A recent case involving the giant Swiss bank UBS and a German client highlights why you should never trust banks with your precious metal. It also shows that Swiss banking discretion and secrecy is largely a thing of the past.
The case centres around a client who was holding 299 ounces of gold, worth around $400,000 with UBS. He deposited the gold with the bank between 2003 and 2007.
In 2014 he asked for the return of his gold. UBS refused to hand it over until the customer provided proof that he had paid tax on the funds in Germany.
The customer refused to provide the proof and UBS terminated the banking relationship. The customer was forced to take UBS to court in Switzerland.
Now 5 years later he still doesn’t have his gold back.
The Swiss court in Aargau initially decided in favour of UBS last year saying that “a dubious business relationship should be assumed” because the customer refused to sign the tax form. The customer appealed against the verdict.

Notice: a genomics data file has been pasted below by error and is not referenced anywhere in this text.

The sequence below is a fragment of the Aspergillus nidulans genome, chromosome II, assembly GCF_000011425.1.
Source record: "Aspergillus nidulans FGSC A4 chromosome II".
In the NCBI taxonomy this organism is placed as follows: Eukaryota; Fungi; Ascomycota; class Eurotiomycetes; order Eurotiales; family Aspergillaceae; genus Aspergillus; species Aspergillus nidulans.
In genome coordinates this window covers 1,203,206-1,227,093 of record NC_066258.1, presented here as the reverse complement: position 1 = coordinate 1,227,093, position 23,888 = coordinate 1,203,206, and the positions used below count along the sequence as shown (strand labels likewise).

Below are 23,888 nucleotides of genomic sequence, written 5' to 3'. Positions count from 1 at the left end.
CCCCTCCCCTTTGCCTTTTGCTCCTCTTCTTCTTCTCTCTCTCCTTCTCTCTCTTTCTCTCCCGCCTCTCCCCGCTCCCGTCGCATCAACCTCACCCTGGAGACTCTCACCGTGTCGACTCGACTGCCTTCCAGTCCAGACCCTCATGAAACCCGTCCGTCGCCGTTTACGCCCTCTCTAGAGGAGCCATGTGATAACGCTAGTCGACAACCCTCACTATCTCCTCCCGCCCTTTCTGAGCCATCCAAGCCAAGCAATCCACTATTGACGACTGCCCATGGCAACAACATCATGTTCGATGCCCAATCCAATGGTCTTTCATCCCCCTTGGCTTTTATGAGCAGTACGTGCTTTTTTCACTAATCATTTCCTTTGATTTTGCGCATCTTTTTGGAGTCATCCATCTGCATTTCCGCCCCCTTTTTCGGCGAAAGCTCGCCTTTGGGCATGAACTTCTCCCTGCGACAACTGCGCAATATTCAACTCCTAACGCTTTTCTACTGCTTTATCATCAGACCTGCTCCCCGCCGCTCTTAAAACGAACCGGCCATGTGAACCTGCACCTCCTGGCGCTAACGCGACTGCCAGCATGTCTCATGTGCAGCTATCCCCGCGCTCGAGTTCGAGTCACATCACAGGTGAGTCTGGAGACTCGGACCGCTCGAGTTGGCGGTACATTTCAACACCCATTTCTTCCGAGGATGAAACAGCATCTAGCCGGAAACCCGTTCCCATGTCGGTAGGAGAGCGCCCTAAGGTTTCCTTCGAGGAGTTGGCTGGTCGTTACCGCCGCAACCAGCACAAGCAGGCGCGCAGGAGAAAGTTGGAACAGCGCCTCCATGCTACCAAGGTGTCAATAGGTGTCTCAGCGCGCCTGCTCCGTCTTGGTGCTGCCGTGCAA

The appeal court in Lausanne overturned the decision of the Court in Aargau and stated that “the Swiss money laundering law is not violated in delivery of the gold”
Even with this verdict the customer still doesn’t have his gold. The judges passed the case back to the lower court to decide how the case should be handled according to German law.
This case shows that Switzerland has long lost it’s attraction as a money paradise.
Had this UBS customer been following our advice he would have known to store his gold in a non bank facility. He would also know not to have accounts under his own name.
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